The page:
• To give something back / help someone else
  • Share our experiences with likeminded other / next generation
  • Learning is two way and I can always benefit from a coachee or mentee
  • Enjoy co-creating and collaborating, especially in developing best practice
  • Enjoy people
  • Inspire / share ideas
  • Give a new perspective to others
  • Help someone through the process of self-discovery
  • See how others grow
  • Communicating in a respectful space
  • We learn powerfully when we coach or mentor others

The stand-out themes that came through for Rick and I were the enjoyment of the reciprocal nature of a coaching and/or mentoring partnership, as well as the fundamental ‘feel good’ aspect of supporting someone to grow personally and professionally.

If anything resonates for you, maybe it’s time for you to look into opportunities to do some coaching and mentoring 🙂

Attributes

The final responses were to do with the attributes people felt were essential in a mentor and / or coach, and, by implication, what they would look for in their own mentor/coach and within themselves.

  • Humility
  • Dependable
  • Listener
  • Questioner
  • Reflective (lateral)
  • Self-knowledge
  • Neutral
  • Non-judgemental
  • Passion for learning
  • Experienced
  • Empathetic
  • Approachable

There are a wide range of perceptions of what coaching and mentoring is and can provide, and the results from this informal survey align with some of the formal research that is out there.

The responses have prompted Rick and I to ask ourselves, as well as some of our clients:

  • What is already underway in your organisation?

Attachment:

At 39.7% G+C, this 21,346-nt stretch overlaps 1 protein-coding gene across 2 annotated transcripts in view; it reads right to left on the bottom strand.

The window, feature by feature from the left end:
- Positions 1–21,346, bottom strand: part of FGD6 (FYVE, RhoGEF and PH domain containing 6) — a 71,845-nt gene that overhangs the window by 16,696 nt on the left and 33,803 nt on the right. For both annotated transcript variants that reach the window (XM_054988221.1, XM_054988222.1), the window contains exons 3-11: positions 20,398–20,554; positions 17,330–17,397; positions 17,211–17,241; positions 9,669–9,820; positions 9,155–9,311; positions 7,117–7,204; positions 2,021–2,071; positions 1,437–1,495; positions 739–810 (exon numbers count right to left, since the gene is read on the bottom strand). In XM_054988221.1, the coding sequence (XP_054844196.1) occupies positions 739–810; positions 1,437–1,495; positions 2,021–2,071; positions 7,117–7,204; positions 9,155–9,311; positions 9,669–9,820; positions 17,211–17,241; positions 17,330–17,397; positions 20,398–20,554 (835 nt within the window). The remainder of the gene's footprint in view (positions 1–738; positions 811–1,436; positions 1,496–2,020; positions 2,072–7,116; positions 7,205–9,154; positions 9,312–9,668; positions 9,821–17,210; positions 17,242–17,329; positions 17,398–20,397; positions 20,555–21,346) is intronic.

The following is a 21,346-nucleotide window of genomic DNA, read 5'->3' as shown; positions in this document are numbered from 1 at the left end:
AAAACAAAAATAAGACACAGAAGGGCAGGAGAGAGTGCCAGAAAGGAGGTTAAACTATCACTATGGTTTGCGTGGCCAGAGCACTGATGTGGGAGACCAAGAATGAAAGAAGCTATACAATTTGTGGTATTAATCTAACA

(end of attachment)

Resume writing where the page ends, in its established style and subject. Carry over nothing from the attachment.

• What could professional learning look and feel like if it were all underpinned by a coaching and mentoring approach?
  • What would you add to the lists?

Your thoughts…?

Image

Light on white. CC ( BY NC ND ) licensed Flickr image by Hazelowendmc: https://flic.kr/p/FncgJd

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About ictenhancedlearningandteaching

I am a director and consultant at Ethos Consultancy NZ (http://www.ethosconsultancynz.com/). I have a keen interest in all aspects of ICT Enhanced Learning and Teaching (ICTELT) where the focus lies on ways of scaffolding and empowering learners. In particular, I am interested in the way that creative, blended approached to Academic Professional Development can create trust, rapport and encourage reflective practice. As such, ICTELT is approached from facilitation, design, evaluation and assessment as opposed to the tools and what they can offer. I am a strong advocate of the potential of Web 2.0 to empower learners from all walks of life and cultures, especially after my experiences working for 6 years in the Middle East. In particular, I am interested how ePortfolios can be used in the VET sector (especially where Literacy and Language challenges are faced), in Recognition of Prior Learning, and in authentic, applied assessment. I have been involved with designing and developing ICTELT approaches and programmes for ten years. Following research informed approaches and design, I apply a qualitative, iterative process to evaluate the effectiveness of interventions, programmes and tools, encouraging learners' voices and input from all stakeholders.